Claire Makes a Splash, Jamie Takes a Backseat, Tears are Shed and Fergus Proves He Really is His (Adopted) Father’s Son.
In this week’s episode Jamie (Sam Heughan) takes a backseat, the seat in question being below deck, imprisoned in yet another cell, unable to rescue his wife. And to put it mildly, Jamie’s not happy.
It would seem age has not made Jamie any less hot-headed, at least where Claire (Caitriona Balfe) is concerned. His first reaction on realising the Porpoise has set sail with his wife still on board is to try and take command of the ship and then explode in anger at Captain Raines (Richard Dillane) when he realises he’s complicit in Claire’s kidnap. That was never going to end well. Outgunned and out-knifed, even Jamie is forced to surrender.
Meanwhile Claire is in full matron mode, ensuring everything is shipshape to prevent the spread of the disease. Balfe has the authoritative tone of a matron who will brook no objections down to a tee, and it’s always fun to watch her order the men about who seem unable to act in any other way than obey. It’s particularly enjoyable whenever Claire speaks to Jamie like that. (The bedroom scene in the Lallybroch episode in Season 1 when she tells him to stop acting like an idiot is a prime example).
Fortunately for Claire, this time round she is ably supported by a very capable midshipman, Elias Pound (wonderfully portrayed by Albie Marber) despite being a mere 14 years old. Motherless, Elias has been at sea since he was seven and the relationship he strikes up with Claire is incredibly touching, a motherless child and a mother who has left her own child 200 years in the future, finding some solace in each other in the midst of what seems an implacable fight against the disease ravishing the ship.
However, it doesn’t take long for our heroine to hunt down the source of the disease and also stumble across the fact that Jamie’s past has caught up with him. Thanks to the eyewitness testimony of another seaman on board, Harry Tompkins (Ian Reddington), Jamie has been exposed as none other than a certain Alexander Malcolm, a wanted seditioner.
Meanwhile back on the Artemis, in between throwing up from seasickness, Jamie is seething at the thought of Claire being on board a ship with 300 men, and terrified that his worst fear is about to come true: losing Claire once more.
And in his fear, impotence and desperation, Jamie is willing to move heaven and earth to save Claire but he’s clearly not thinking straight. He demands Fergus steal the captain’s keys so he can take over the ship; yet each time Fergus points out another gaping hole in his plan, Jamie bats the objections aside, making grand assumptions and oblivious to any other obligations he may have.
Finally, when Fergus asks Jamie what his plan is should they eventually catch up with the Porpoise, Jamie can’t hide his anger when he admits he has no idea. Fergus, though utterly loyal to Jamie, sees the bigger picture and refuses to do as he’s bid.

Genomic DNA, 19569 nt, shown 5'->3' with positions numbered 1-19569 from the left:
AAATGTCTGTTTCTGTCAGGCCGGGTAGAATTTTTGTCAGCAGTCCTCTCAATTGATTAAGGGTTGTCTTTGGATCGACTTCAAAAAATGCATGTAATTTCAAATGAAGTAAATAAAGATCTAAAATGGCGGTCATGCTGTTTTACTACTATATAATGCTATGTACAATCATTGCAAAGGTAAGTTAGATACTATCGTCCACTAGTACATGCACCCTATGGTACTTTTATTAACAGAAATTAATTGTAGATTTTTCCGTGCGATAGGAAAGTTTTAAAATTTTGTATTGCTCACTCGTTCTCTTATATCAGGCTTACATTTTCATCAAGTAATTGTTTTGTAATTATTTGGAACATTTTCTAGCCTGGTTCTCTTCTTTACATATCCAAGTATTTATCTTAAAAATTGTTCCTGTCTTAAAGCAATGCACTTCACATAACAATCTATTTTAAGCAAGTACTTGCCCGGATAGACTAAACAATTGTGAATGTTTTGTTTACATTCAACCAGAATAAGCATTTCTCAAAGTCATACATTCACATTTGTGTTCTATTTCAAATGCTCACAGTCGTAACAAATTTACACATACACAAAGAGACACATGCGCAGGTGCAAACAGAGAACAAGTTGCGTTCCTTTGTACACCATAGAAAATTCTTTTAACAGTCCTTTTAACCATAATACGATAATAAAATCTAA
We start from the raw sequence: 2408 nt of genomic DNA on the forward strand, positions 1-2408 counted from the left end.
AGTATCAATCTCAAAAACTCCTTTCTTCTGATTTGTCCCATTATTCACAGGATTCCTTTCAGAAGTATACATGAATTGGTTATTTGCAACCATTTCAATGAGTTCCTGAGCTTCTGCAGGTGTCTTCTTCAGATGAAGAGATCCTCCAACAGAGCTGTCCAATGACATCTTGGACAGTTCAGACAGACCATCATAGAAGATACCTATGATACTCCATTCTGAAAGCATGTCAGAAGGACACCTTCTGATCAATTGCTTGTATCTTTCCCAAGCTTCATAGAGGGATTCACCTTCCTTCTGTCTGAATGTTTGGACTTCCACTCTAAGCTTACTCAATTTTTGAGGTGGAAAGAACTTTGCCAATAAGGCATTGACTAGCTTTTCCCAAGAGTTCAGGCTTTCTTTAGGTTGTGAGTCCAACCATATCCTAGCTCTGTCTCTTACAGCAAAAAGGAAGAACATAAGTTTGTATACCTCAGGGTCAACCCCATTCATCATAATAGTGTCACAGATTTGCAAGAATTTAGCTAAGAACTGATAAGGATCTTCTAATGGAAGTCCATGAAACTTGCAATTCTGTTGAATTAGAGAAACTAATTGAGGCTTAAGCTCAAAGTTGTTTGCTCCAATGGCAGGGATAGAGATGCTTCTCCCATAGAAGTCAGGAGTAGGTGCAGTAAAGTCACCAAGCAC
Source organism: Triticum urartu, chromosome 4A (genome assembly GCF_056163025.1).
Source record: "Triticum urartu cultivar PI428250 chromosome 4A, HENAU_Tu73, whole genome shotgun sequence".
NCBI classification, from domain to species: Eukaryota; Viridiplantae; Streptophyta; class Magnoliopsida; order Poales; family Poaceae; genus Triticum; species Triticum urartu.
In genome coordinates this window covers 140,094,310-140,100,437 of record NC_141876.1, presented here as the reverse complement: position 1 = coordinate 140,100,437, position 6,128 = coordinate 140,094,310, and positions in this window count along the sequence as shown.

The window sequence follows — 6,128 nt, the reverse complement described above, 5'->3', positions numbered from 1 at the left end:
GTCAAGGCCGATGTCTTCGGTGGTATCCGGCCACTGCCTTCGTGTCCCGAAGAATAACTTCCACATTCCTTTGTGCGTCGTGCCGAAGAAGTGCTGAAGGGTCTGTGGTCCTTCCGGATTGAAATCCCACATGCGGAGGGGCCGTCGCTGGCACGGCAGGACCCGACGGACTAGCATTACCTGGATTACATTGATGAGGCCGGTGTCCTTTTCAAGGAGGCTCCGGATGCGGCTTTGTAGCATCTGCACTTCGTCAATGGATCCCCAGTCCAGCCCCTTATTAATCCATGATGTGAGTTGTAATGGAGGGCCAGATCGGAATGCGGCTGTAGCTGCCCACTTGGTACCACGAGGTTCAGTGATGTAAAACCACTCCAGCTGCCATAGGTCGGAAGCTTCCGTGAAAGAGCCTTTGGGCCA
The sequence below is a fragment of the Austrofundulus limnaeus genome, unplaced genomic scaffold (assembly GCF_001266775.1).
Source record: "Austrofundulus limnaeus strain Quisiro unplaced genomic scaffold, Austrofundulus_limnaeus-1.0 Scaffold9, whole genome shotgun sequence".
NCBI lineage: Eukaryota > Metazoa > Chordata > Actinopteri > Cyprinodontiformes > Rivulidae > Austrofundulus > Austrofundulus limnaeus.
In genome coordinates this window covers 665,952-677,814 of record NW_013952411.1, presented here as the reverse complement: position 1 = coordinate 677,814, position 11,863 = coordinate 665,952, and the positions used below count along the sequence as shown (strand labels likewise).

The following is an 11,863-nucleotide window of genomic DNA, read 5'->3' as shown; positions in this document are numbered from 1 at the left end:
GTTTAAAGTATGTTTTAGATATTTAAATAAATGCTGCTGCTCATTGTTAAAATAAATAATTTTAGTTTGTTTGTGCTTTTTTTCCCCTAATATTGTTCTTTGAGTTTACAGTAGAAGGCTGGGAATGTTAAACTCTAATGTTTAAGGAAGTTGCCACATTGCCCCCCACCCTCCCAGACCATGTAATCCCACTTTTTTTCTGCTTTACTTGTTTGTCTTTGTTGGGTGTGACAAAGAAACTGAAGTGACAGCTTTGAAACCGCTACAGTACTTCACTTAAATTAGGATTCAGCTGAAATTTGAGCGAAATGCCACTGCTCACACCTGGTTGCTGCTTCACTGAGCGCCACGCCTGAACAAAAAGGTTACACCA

In his anger and frustration, Jamie lashes out at Fergus, accusing him of not knowing what love is and that if he did he’d move heaven and earth to rescue the one he loved. Now we know Jamie would do anything for Claire. He’s proved it enough times, risking, as he says, even hell, presumably a reference to surrendering himself up to Black Jack Randall at Wentworth Prison in Season 1.
But here Jamie’s plan is sheer folly; its chance of success minimal and the most likely result being it would only endanger the safety of his adopted son and step-daughter. After all, Jamie can hardly cope with his seasickness without Willoughby (Gary Young) let alone take command of a ship; none of his men are sailors; and it’s highly unlikely the rest of the crew would follow him. The most likely scenario, as Fergus suspects, is the attempted escape would fail and merely lead to Jamie and Fergus being tossed overboard, and Marsali (Lauren Lyle) suffering the same fate though presumably being gang-raped first.
But when it comes to Claire, Jamie seems willing to do anything, even trying to bribe Fergus into helping him with the promise of giving his blessing to his marriage with Marsali even though he doesn’t approve of their union. It seems Jamie wasn’t kidding when he told Claire he would risk anything – including his own family – to be with her. And although the idea of someone willing to move heaven and earth to be with someone sounds incredibly romantic, we see in Jamie’s recklessness, desperation and manipulation that such a mind-set can also be pernicious.
Fergus is clearly hurt by Jamie’s reaction but Fergus also proves that although he may be adopted, he really is Jamie’s son. First and foremost, he’s a man of honour, refusing to sleep with Marsali despite her not so subtle advances and his own desires simply because he’s given his word to Jamie not to do so. Secondly, he refuses to be bribed by Jamie, preferring to lose the woman he loves and the good opinion of the man he loves than risk Jamie’s life or hers. And in such a noble gesture he epitomises the kind of actions we would expect from a son of Jamie.